First, he does not use, as one important element for proper interpretations, the speeches of Pope Paul VI that I have already mentioned nor the relationes of the various commissions to the plenary sessions of the council, all of which are published. Second, in expounding his 12 points, he generally opts for the most narrow interpretation of the ambiguous statements or legitimate differences found in the documents. The consideration of the role of the laity is also treated in a purely juridical way, without proper consideration of the moral obligations of those in authority in exercising that authorityan idea that permeates quite a few of the other documents (and, incidentally, is repeated incisively in Pope John Paul II’s apostolic letter Novo Millennio Ineunte , No. 45). Nor is there any mention of the arrival of the lay auditors during the council’s third period and their contribution to developing a fresh understanding of both the doctrine and the reality of the lay apostolate.
One point I found particularly painful. The ecumenical problem is reduced to a word-battle about the meaning of subsists in the Catholic Church. No attention is given to be the excellent developments that have taken place over 35 years as Catholics and other Christians reflect together on the many treasures found in a wide array of the conciliar documents. In this we have the reality, not the myth.
With regard to subsists, the narrow interpretation of Cardinal Ratzinger, which Cardinal Dulles adopts, was certainly not the view held by the theological commission or in the secretariat as we were drafting texts and responding to the bishops and as the bishops accepted its introduction into the text. We were influenced, for example, by the recognition of the fact that in many churches not in communion with the Holy See, by the celebration of the Holy Eucharist the Church of God is built up and grows in stature (Decree on Ecumenism, No. 15). Obviously we were not speaking of any second church of God.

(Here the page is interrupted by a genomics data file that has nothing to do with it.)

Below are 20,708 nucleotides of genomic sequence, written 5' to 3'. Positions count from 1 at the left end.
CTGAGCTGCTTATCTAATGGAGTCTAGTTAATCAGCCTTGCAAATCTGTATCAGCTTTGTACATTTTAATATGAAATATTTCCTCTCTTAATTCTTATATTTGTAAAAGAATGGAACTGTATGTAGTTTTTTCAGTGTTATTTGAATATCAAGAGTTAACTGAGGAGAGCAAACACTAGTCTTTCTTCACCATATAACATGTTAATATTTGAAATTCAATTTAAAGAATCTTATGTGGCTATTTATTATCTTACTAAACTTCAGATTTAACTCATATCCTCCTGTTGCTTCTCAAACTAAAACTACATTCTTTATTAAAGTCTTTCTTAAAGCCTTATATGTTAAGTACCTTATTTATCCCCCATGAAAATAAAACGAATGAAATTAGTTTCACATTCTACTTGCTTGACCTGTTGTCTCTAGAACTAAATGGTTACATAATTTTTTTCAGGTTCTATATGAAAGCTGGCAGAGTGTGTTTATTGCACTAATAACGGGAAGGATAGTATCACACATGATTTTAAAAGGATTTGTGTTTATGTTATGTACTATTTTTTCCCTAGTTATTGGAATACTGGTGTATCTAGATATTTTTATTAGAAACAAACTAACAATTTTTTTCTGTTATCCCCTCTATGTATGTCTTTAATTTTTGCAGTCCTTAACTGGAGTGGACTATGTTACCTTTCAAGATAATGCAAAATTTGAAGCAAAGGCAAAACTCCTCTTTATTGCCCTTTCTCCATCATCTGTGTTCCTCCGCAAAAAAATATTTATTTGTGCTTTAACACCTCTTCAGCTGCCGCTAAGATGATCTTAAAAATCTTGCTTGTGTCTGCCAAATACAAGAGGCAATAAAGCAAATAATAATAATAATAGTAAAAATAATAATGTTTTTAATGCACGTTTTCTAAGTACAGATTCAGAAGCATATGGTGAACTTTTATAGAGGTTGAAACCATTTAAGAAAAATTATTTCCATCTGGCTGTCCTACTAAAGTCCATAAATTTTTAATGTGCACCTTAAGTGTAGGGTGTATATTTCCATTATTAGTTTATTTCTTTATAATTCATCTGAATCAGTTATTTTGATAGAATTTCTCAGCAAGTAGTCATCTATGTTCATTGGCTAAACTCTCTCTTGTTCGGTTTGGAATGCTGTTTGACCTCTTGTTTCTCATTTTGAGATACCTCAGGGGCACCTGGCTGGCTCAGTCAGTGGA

This and other aspects of the mystery of communion, real even if imperfect between the Catholic Church and other Christians and their communities, indicate a deeper meaning than Cardinal Ratzinger will admit when discussing subsists. His view has been strongly contested by others, such as Cardinals Willebrands, Koenig and Kasper. Nor will these or others accept his restricted opinions on communion, even when these have been expressed in documents coming from his office.